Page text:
Identifying Features: Mum, Dad and
a motley assortment of Noisy Kids.
If you’re very unlucky you might even
get Noisy Dog or been-at-the-gin
Distinctive Markings: Three trips’ worth of assorted beach equipment – all designed to make loud noises / fire plastic missiles / block out your sun
Natural Enemies: Just about everyone within a 20 metre radius
Mating Call: “The kids just love letting off some steam on the beach…”
Ah, a blissful Saturday afternoon on the beach. Just you, a warm stretch of sand, and the last Stieg Larsson. Then you spot them. Slowly making their way across the beach, it’s the unmistakable convoy of the Noisy Family. Your heart sinks, you turn over, try to avoid eye contact and will them with all your strength to find another spot on the beach. But oh no. They’ve spotted the pristine stretch of sand right in front of you. Out come the blankets, windbreaks and deckchairs, and up goes the huge tent – completely blocking out your sun.
You can spot the Noisy Family a mile off. Or rather, you can hear them. Irritated mutterings from the dad, struggling with the giant cool bag, shouting from the mum ‘Keep up Jack!’ and loud sobs from the youngest, trailing behind, complaining of sand in his Crocs.
It’s not really the Noisy Family’s fault. After all, the beach is a public place. The sunbathers that are sharing the beach with them just wish they’d chosen another stretch of beach to turn into an audition for Supernanny. Shouts and yells, sobs and wails – and that’s before the sun cream routine. Noisy Mum applies a generous layer of factor 40 on top of already-sandy children. “Hold still!” “Ow! Get off!” “Muuum!”. Cranking up the iPod to try and drown them out doesn’t always work – behind the soothing strains of Jack Johnson, you can still make them the raucous yells “Ow! You pushed me!” Of course it doesn’t help that St Brelade’s has perfect acoustics, with all the noise perfectly amplified by the glass windows of Pizza Express. So everyone hears when the youngest spots the topless girl a few towels down… “Look Mummy – boobies!”.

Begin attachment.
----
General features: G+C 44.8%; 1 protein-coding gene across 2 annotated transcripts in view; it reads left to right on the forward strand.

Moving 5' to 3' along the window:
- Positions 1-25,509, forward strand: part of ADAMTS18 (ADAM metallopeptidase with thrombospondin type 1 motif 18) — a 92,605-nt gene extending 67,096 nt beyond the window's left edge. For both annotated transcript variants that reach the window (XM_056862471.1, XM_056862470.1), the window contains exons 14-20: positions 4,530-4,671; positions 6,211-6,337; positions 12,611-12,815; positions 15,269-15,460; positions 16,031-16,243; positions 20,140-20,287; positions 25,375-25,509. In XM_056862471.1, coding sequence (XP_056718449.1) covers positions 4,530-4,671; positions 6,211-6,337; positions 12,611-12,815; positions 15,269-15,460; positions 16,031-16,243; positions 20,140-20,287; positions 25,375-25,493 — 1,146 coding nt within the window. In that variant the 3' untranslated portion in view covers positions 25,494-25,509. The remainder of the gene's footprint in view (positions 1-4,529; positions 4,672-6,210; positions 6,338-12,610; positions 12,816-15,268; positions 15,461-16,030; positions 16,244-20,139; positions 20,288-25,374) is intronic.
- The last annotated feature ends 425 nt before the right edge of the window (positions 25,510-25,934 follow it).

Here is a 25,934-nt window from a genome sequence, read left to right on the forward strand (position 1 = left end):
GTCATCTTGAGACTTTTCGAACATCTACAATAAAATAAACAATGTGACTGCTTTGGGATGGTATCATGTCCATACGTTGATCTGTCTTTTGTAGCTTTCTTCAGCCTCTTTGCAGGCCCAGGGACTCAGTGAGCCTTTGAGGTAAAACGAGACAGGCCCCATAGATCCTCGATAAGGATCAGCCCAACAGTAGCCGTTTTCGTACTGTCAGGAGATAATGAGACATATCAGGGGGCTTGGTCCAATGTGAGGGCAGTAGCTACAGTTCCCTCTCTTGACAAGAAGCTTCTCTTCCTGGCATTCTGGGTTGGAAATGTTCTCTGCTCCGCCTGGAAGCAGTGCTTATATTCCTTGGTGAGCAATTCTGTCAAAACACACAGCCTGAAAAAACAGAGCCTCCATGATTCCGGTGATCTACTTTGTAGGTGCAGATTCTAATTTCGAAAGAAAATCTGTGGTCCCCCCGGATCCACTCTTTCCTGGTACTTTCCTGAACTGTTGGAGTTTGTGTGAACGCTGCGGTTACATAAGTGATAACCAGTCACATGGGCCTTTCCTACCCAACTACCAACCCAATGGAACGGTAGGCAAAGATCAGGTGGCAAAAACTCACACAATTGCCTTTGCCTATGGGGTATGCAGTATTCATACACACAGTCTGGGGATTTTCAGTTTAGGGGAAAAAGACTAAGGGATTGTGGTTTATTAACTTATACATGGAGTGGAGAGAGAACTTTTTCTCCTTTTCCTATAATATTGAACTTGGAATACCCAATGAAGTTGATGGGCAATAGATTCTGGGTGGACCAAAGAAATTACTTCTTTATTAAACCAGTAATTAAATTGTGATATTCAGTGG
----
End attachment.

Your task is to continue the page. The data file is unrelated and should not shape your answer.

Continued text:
Then there are the beach games. Noisy Dad tries to make up for his nine-to-five workaholic guilt by enthusiastically organizing competitive games of frisbee or beach cricket. Common sense would indicate that an activity involving hard flying objects, uncoordinated young children and a tense father probably isn’t going to go well. Of course they always end in tears – more often than not a fellow sunbather’s as the frisbee lands with a resounding clunk on some unsuspecting sleeping person’s head. And woe betide anyone stretched out between the Noisy Family and the ice-cream shop. Feet pounding through the sand inches from their heads, wary sunbathers shield their eyes as children race past, sending an arc of sand straight across their pristine towels and into your can of coke.
Everyone breathes a sigh of relief when the Noisy Family head off to the sea, buckets and blow-up rings in hand. But it’s only a temporary reprieve. One of the Noisy Children staggers up the beach shouting for his mum, with buckets full of seawater, slopping and splashing onto sunbathers, and the older ones charge up from the waves, yelling and whooping, splattering icy drops of water onto sun-warmed legs. Beach picnics are never going to go well. “Mum! I hate ham and cheese!” and “I wanted the salt and vinegar ones!”, while the parents crack open a couple of beers and chill out, happily ignoring their offspring building a huge teetering sandcastle dangerously close to the sunbathing couple next to them. And all the while, Noisy Baby crawls around with a pungent nappy putting everyone sitting downwind thoroughly off their egg mayo sandwiches.
Of course you could escape down to the tranquility of the shallows, and stroll along through the warm waves, sand between your toes. Just whatever you do, avoid stepping into the water anywhere near The Noisy Family. You know that suspiciously warm patch of water you just waded through, next to Noisy Baby happily screeching in his rubber ring? Yep, you got it. You just paddled in baby pee.